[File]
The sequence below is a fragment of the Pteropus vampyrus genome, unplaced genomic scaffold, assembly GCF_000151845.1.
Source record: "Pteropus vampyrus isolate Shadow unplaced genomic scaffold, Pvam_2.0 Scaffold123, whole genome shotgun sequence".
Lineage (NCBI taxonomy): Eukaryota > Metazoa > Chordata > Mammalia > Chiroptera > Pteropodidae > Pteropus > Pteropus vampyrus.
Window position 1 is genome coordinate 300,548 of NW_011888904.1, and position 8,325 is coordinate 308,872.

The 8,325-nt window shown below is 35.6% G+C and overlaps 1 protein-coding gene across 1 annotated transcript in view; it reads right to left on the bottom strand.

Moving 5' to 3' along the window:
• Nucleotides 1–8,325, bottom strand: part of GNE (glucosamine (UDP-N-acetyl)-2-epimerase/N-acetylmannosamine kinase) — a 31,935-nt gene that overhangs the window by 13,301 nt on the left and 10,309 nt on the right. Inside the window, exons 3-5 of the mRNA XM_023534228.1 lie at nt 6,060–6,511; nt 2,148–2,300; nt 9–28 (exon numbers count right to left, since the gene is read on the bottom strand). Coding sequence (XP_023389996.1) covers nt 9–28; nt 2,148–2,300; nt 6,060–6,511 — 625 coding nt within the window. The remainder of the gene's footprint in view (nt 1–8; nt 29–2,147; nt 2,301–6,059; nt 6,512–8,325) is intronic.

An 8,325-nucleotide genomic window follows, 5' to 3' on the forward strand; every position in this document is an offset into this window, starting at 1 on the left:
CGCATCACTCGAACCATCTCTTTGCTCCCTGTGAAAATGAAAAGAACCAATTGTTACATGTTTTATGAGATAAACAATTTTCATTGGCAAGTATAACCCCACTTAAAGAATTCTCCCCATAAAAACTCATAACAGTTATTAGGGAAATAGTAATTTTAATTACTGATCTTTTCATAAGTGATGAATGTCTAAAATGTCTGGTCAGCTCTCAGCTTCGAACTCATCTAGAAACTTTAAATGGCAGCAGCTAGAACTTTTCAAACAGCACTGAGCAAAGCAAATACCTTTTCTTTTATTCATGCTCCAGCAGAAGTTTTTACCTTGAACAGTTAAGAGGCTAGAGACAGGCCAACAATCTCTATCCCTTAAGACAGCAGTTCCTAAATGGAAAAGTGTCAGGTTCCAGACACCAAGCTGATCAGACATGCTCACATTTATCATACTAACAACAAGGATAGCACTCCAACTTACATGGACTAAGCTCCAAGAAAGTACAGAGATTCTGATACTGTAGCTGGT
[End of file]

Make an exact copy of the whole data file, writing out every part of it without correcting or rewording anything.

The sequence below is a fragment of the Pteropus vampyrus genome, unplaced genomic scaffold, assembly GCF_000151845.1.
Source record: "Pteropus vampyrus isolate Shadow unplaced genomic scaffold, Pvam_2.0 Scaffold123, whole genome shotgun sequence".
Lineage (NCBI taxonomy): Eukaryota > Metazoa > Chordata > Mammalia > Chiroptera > Pteropodidae > Pteropus > Pteropus vampyrus.
Window position 1 is genome coordinate 300,548 of NW_011888904.1, and position 8,325 is coordinate 308,872.

The 8,325-nt window shown below is 35.6% G+C and overlaps 1 protein-coding gene across 1 annotated transcript in view; it reads right to left on the bottom strand.

Moving 5' to 3' along the window:
• Nucleotides 1–8,325, bottom strand: part of GNE (glucosamine (UDP-N-acetyl)-2-epimerase/N-acetylmannosamine kinase) — a 31,935-nt gene that overhangs the window by 13,301 nt on the left and 10,309 nt on the right. Inside the window, exons 3-5 of the mRNA XM_023534228.1 lie at nt 6,060–6,511; nt 2,148–2,300; nt 9–28 (exon numbers count right to left, since the gene is read on the bottom strand). Coding sequence (XP_023389996.1) covers nt 9–28; nt 2,148–2,300; nt 6,060–6,511 — 625 coding nt within the window. The remainder of the gene's footprint in view (nt 1–8; nt 29–2,147; nt 2,301–6,059; nt 6,512–8,325) is intronic.

An 8,325-nucleotide genomic window follows, 5' to 3' on the forward strand; every position in this document is an offset into this window, starting at 1 on the left:
CGCATCACTCGAACCATCTCTTTGCTCCCTGTGAAAATGAAAAGAACCAATTGTTACATGTTTTATGAGATAAACAATTTTCATTGGCAAGTATAACCCCACTTAAAGAATTCTCCCCATAAAAACTCATAACAGTTATTAGGGAAATAGTAATTTTAATTACTGATCTTTTCATAAGTGATGAATGTCTAAAATGTCTGGTCAGCTCTCAGCTTCGAACTCATCTAGAAACTTTAAATGGCAGCAGCTAGAACTTTTCAAACAGCACTGAGCAAAGCAAATACCTTTTCTTTTATTCATGCTCCAGCAGAAGTTTTTACCTTGAACAGTTAAGAGGCTAGAGACAGGCCAACAATCTCTATCCCTTAAGACAGCAGTTCCTAAATGGAAAAGTGTCAGGTTCCAGACACCAAGCTGATCAGACATGCTCACATTTATCATACTAACAACAAGGATAGCACTCCAACTTACATGGACTAAGCTCCAAGAAAGTACAGAGATTCTGATACTGTAGCTGGT